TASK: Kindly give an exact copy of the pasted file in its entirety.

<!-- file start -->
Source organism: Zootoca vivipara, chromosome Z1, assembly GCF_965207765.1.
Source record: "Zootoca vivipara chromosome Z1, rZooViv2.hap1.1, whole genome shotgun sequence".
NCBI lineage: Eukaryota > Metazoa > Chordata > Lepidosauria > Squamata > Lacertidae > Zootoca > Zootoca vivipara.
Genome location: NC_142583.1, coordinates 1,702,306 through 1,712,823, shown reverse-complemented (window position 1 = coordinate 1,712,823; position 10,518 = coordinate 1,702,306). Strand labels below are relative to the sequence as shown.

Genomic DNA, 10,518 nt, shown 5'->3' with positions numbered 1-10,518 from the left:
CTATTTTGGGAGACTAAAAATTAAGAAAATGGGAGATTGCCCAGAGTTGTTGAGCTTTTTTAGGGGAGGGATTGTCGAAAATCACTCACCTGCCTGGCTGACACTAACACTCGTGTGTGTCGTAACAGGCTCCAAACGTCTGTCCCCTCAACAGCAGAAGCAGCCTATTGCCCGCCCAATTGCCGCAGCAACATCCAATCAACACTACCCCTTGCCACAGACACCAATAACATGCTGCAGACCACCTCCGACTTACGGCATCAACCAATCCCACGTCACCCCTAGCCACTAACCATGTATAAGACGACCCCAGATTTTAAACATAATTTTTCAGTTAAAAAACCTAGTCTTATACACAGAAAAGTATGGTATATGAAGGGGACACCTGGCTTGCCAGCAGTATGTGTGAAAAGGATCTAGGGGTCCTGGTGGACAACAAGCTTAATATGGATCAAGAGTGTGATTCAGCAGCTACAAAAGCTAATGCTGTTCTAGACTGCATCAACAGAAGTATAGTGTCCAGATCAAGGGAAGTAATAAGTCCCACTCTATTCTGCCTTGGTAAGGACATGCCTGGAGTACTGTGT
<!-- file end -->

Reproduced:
Source organism: Zootoca vivipara, chromosome Z1, assembly GCF_965207765.1.
Source record: "Zootoca vivipara chromosome Z1, rZooViv2.hap1.1, whole genome shotgun sequence".
NCBI lineage: Eukaryota > Metazoa > Chordata > Lepidosauria > Squamata > Lacertidae > Zootoca > Zootoca vivipara.
Genome location: NC_142583.1, coordinates 1,702,306 through 1,712,823, shown reverse-complemented (window position 1 = coordinate 1,712,823; position 10,518 = coordinate 1,702,306). Strand labels below are relative to the sequence as shown.

Genomic DNA, 10,518 nt, shown 5'->3' with positions numbered 1-10,518 from the left:
CTATTTTGGGAGACTAAAAATTAAGAAAATGGGAGATTGCCCAGAGTTGTTGAGCTTTTTTAGGGGAGGGATTGTCGAAAATCACTCACCTGCCTGGCTGACACTAACACTCGTGTGTGTCGTAACAGGCTCCAAACGTCTGTCCCCTCAACAGCAGAAGCAGCCTATTGCCCGCCCAATTGCCGCAGCAACATCCAATCAACACTACCCCTTGCCACAGACACCAATAACATGCTGCAGACCACCTCCGACTTACGGCATCAACCAATCCCACGTCACCCCTAGCCACTAACCATGTATAAGACGACCCCAGATTTTAAACATAATTTTTCAGTTAAAAAACCTAGTCTTATACACAGAAAAGTATGGTATATGAAGGGGACACCTGGCTTGCCAGCAGTATGTGTGAAAAGGATCTAGGGGTCCTGGTGGACAACAAGCTTAATATGGATCAAGAGTGTGATTCAGCAGCTACAAAAGCTAATGCTGTTCTAGACTGCATCAACAGAAGTATAGTGTCCAGATCAAGGGAAGTAATAAGTCCCACTCTATTCTGCCTTGGTAAGGACATGCCTGGAGTACTGTGT